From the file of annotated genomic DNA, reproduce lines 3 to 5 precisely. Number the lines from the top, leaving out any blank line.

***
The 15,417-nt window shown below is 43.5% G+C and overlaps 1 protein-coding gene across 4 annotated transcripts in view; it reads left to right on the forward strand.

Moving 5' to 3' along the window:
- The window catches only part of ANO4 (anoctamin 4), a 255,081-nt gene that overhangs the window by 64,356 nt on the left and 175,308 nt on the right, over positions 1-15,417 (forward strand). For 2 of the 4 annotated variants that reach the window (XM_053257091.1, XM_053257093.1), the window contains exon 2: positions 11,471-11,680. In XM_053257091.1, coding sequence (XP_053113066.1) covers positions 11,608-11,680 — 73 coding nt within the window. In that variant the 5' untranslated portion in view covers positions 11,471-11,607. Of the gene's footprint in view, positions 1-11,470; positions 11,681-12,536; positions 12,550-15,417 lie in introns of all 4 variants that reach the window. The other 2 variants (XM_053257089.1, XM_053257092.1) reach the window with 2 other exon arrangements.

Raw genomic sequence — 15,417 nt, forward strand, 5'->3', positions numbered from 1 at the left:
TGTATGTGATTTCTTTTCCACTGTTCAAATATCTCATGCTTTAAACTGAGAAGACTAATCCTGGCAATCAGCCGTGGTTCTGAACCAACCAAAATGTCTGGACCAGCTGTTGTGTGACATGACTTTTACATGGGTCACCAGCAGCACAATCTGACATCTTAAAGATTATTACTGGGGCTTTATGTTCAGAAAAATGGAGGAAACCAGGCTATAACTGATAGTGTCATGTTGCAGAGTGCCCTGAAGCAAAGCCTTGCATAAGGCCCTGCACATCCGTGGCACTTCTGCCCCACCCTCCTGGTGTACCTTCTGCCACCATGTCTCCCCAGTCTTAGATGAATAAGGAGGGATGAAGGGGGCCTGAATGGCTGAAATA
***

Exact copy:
- The window catches only part of ANO4 (anoctamin 4), a 255,081-nt gene that overhangs the window by 64,356 nt on the left and 175,308 nt on the right, over positions 1-15,417 (forward strand). For 2 of the 4 annotated variants that reach the window (XM_053257091.1, XM_053257093.1), the window contains exon 2: positions 11,471-11,680. In XM_053257091.1, coding sequence (XP_053113066.1) covers positions 11,608-11,680 — 73 coding nt within the window. In that variant the 5' untranslated portion in view covers positions 11,471-11,607. Of the gene's footprint in view, positions 1-11,470; positions 11,681-12,536; positions 12,550-15,417 lie in introns of all 4 variants that reach the window. The other 2 variants (XM_053257089.1, XM_053257092.1) reach the window with 2 other exon arrangements.

Raw genomic sequence — 15,417 nt, forward strand, 5'->3', positions numbered from 1 at the left:
TGTATGTGATTTCTTTTCCACTGTTCAAATATCTCATGCTTTAAACTGAGAAGACTAATCCTGGCAATCAGCCGTGGTTCTGAACCAACCAAAATGTCTGGACCAGCTGTTGTGTGACATGACTTTTACATGGGTCACCAGCAGCACAATCTGACATCTTAAAGATTATTACTGGGGCTTTATGTTCAGAAAAATGGAGGAAACCAGGCTATAACTGATAGTGTCATGTTGCAGAGTGCCCTGAAGCAAAGCCTTGCATAAGGCCCTGCACATCCGTGGCACTTCTGCCCCACCCTCCTGGTGTACCTTCTGCCACCATGTCTCCCCAGTCTTAGATGAATAAGGAGGGATGAAGGGGGCCTGAATGGCTGAAATA